No trash talk here—let’s give full credit to Cinco de Mayo for all the good it’s done. Yes, it’s a far more popular holiday in the United States than it is in Mexico, and, no matter what some folks mistakenly believe, it most definitely is not Mexican Independence Day. But the springtime fest of tacos and tequila has done great work by introducing folks north of the border to the beautiful culture of their neighbors to the south, including the wonders of Mexico’s greatest spirit.
For many, enjoying a shot of tequila and a chimichanga one day in early May is as far as it goes. But if you’re interested in authenticity, real culture and historic truth, it’s time to go beyond shots on just one day in May. If you want to authentically celebrate Mexican culture, you can progress to enjoying tequila the authentic way, just like they do in the homeland of agave.
Diez y Seis
Although Cinco de Mayo is not actually Mexican Independence Day, that’s not to say that the date is not important in Mexico, especially in the city of Puebla, located about 60 miles from Mexico City. There, an underdog Mexican Army defeated the forces of the French Empire on May 5, 1862—the event that gave rise to the Cinco de Mayo holiday we know today.
However, the annual commemoration of that historic Battle of Puebla takes a lesser role in Mexico today than many U.S. and Canadian residents have been led to believe. As Spanish Wikipedia puts it: “In Mexico, the anniversary of the Battle of Puebla has an important meaning, although it is not a celebration.” (A cynic might argue that besting the French army in battle is hardly the greatest achievement in military history.)
The real Mexican Independence Day is Diez y Seis de Septiembre, or September 16, which commemorates the “Cry of Dolores” that was first heard in 1810. On September 16 of that year, the Catholic priest Miguel Gregorio Antonio Ignacio Hidalgo y Costilla y Gallaga Mandarte Villaseñor—also known as “Miguel Hidalgo y Costilla” or even just “Don Hidalgo” for short—rang his church bell in the city of Dolores, about 200 miles northwest of Mexico City, calling the nation to arms and triggering the Mexican War of Independence. Lasting from 1810 until 1821, that war was able to wrest control of Mexico away from both Spain and the French Empire. Now that’s something worth celebrating.
How to Drink It
As for how to celebrate independencia in the most authentic way, you can start out by choosing a great tequila—one that is made from 100% blue Weber agave.
It shouldn’t need to be said, but a great spirit like that isn’t something you slam. If you like cocktails, a good blanco tequila will work real magic in a Margarita. Bad news if you love slushies: the most authentic version of the Margarita is not frozen. Fresh lime juice, triple sec, and quality tequila, shaken together with ice is the way to go. An even more authentic mixed drink, however, is the Paloma: a cool highball of tequila (usually blanco or reposado) mixed with a refreshing grapefruit soda (or fresh grapefruit juice and club soda) and a lime garnish that is the best-loved tequila-based cocktail in Mexico itself.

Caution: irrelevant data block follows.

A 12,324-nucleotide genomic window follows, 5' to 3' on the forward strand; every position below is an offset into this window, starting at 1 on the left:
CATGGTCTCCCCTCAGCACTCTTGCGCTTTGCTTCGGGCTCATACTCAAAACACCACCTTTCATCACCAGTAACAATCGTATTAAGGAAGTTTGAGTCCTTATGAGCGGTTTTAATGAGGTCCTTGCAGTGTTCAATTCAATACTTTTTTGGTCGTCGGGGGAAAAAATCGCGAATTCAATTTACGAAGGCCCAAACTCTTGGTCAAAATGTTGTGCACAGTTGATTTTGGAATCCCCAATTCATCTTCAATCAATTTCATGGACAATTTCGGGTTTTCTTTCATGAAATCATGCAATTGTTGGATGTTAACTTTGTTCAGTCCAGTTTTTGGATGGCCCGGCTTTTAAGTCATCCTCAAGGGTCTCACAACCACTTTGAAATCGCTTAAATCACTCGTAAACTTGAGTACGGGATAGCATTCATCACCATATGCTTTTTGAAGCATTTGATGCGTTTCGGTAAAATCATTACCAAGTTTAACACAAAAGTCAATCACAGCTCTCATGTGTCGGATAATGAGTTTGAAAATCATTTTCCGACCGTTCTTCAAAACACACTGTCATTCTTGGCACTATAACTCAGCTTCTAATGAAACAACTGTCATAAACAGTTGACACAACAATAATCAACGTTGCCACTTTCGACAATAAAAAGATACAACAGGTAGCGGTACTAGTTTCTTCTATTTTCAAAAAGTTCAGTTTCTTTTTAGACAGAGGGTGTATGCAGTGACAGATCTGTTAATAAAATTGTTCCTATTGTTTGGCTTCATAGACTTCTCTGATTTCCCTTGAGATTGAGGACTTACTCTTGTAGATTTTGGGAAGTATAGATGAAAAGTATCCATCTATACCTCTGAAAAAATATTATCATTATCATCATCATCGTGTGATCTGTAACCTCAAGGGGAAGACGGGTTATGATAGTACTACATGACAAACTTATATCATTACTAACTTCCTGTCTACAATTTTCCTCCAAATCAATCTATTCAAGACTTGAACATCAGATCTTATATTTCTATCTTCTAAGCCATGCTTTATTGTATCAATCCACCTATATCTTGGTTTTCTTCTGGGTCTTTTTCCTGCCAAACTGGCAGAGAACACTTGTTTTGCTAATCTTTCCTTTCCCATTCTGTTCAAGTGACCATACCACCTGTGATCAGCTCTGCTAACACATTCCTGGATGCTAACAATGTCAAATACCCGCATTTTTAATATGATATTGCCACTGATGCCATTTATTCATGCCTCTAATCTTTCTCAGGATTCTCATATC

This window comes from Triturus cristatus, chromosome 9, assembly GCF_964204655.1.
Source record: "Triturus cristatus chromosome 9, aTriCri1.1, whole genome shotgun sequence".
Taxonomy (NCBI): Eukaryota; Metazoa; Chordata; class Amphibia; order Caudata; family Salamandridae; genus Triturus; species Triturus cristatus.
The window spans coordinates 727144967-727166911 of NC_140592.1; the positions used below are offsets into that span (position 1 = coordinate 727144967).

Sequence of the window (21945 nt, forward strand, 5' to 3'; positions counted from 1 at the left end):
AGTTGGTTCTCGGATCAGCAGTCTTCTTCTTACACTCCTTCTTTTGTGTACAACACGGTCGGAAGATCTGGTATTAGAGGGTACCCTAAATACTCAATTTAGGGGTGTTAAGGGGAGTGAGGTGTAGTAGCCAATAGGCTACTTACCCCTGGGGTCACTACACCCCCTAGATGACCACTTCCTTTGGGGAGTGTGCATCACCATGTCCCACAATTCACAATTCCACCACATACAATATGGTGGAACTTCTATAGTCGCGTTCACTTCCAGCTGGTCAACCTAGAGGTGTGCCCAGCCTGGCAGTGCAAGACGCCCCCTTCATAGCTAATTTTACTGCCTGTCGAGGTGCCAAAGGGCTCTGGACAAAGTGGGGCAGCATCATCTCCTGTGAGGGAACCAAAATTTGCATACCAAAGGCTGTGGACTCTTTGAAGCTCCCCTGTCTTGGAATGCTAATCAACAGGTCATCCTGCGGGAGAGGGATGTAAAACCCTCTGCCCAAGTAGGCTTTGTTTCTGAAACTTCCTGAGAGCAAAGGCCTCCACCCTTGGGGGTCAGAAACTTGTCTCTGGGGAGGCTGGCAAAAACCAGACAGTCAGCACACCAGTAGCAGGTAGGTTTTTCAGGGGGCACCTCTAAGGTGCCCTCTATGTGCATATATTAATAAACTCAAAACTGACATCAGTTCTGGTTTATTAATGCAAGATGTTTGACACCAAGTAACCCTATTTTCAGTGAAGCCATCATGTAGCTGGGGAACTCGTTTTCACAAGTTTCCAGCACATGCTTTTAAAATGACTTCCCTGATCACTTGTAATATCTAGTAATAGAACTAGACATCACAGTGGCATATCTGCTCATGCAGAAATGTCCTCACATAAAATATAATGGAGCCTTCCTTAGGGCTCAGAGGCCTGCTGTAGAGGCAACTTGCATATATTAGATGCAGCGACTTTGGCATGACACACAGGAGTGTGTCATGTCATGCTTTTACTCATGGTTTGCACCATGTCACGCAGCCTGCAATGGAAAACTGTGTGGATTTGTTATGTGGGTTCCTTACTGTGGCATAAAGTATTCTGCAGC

But to be truly authentic, sip a great tequila neat. There’s nothing wrong with enjoying it slightly chilled, though the flavors and aromas will open up at room temperature, offering more complexity to savor.
To bring out those nuances, it can help to alternate each sip with a contrastive alternative. In Mexico, the most authentic counterbalance is a shot of sangrita: a nonalcoholic mixer usually composed of tomato, orange, and lime juice, seasoned with onion, Worcestershire and chili or hot sauce. You can find packaged sangrita in specialty shops, but if you make your own, a fresh homemade version will offer far sharper flavors. Take a sip of tequila, savor it, then switch to the sangrita. Try the tequila again and see what new flavors and aromas you can identify.
Finding a Unicorn
Ah, but which tequila? Pick something good. Connoisseurs will recommend a tequila that is made without additives, which are sadly commonplace today and known as mixtos. Aficionados might tell you that authentic tequilas are made with the tahona process, using giant stone tahona wheels to crush the agave and release its juices.
If finding a unicorn bottle like that sounds difficult, fear not. As tequila fans like to point out, the world’s first luxury tequila brand, PATRÓN, is completely additive free, certified by independent testing panels, and is made only from 100% Blue Weber agave. More importantly, at least for tahona snobs: PATRÓN has more tahonas in operation than any other tequila maker. Every bottle of PATRÓN includes tahona-produced spirit, made in a unique process developed by the brand’s original master distiller, Francisco Alcaraz.
That can make it easy to enjoy tequila the authentic way. So feel free to skip the shots on Cinco de Mayo next year.
And instead, you can raise a Paloma or a glass of a fine tequila, served neat, to Don Hidalgo and the citizens of Dolores all year long.
This article is sponsored by PATRÓN.